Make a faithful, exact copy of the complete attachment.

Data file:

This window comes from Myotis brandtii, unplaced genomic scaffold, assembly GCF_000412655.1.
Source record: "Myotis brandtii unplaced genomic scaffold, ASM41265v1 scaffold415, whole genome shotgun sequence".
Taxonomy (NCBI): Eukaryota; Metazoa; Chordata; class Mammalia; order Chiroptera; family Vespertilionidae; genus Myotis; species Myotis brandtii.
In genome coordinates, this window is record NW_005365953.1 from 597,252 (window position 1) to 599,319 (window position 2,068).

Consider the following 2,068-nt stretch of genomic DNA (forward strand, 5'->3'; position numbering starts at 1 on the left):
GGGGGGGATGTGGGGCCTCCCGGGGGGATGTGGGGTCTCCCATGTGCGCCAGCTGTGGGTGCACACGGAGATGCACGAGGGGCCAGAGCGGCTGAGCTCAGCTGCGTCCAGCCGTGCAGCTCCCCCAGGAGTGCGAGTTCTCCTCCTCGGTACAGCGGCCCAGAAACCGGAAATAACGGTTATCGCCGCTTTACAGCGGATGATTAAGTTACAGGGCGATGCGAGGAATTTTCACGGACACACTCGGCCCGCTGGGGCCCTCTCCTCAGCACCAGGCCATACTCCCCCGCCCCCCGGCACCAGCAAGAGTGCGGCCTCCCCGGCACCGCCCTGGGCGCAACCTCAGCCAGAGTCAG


This window comes from Myotis brandtii, unplaced genomic scaffold, assembly GCF_000412655.1.
Source record: "Myotis brandtii unplaced genomic scaffold, ASM41265v1 scaffold415, whole genome shotgun sequence".
Taxonomy (NCBI): Eukaryota; Metazoa; Chordata; class Mammalia; order Chiroptera; family Vespertilionidae; genus Myotis; species Myotis brandtii.
In genome coordinates, this window is record NW_005365953.1 from 597,252 (window position 1) to 599,319 (window position 2,068).

Consider the following 2,068-nt stretch of genomic DNA (forward strand, 5'->3'; position numbering starts at 1 on the left):
GGGGGGGATGTGGGGCCTCCCGGGGGGATGTGGGGTCTCCCATGTGCGCCAGCTGTGGGTGCACACGGAGATGCACGAGGGGCCAGAGCGGCTGAGCTCAGCTGCGTCCAGCCGTGCAGCTCCCCCAGGAGTGCGAGTTCTCCTCCTCGGTACAGCGGCCCAGAAACCGGAAATAACGGTTATCGCCGCTTTACAGCGGATGATTAAGTTACAGGGCGATGCGAGGAATTTTCACGGACACACTCGGCCCGCTGGGGCCCTCTCCTCAGCACCAGGCCATACTCCCCCGCCCCCCGGCACCAGCAAGAGTGCGGCCTCCCCGGCACCGCCCTGGGCGCAACCTCAGCCAGAGTCAG